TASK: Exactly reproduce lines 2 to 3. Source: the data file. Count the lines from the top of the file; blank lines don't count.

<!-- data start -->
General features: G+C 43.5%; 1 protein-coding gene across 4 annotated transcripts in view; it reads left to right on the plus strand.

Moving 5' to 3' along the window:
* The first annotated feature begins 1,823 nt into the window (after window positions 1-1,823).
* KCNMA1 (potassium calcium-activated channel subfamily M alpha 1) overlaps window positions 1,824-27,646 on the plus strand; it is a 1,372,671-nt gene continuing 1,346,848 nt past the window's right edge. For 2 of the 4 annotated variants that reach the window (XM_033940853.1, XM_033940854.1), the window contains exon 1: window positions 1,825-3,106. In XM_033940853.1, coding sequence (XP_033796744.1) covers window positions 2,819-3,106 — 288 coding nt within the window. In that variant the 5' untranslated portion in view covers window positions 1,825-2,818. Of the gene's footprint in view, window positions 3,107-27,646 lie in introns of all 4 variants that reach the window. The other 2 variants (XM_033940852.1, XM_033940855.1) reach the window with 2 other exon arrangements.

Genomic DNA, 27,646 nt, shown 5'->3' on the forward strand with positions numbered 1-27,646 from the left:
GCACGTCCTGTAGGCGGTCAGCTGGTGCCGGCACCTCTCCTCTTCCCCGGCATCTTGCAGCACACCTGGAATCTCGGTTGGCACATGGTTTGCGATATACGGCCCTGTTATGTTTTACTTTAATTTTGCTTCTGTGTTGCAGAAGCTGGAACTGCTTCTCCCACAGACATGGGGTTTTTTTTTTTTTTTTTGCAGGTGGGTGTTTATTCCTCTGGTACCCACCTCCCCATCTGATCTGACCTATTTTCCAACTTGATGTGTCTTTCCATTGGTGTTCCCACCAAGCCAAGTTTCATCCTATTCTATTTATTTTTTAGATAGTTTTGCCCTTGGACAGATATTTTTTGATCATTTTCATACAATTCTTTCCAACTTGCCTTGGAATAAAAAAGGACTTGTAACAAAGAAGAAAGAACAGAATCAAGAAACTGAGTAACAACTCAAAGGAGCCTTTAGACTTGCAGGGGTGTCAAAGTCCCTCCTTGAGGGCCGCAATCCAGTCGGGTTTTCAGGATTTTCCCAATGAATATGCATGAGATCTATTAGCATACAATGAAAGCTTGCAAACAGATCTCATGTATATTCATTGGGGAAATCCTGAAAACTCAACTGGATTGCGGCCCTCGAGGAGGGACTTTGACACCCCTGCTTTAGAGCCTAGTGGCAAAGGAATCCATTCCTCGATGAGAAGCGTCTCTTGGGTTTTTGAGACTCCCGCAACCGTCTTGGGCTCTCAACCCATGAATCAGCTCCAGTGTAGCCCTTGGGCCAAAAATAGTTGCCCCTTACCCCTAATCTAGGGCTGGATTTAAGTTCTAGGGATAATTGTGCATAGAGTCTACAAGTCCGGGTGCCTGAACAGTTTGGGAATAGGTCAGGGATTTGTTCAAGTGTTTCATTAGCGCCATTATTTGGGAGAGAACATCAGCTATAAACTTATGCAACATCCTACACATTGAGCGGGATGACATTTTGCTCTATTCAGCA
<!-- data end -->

Moving 5' to 3' along the window:
* The first annotated feature begins 1,823 nt into the window (after window positions 1-1,823).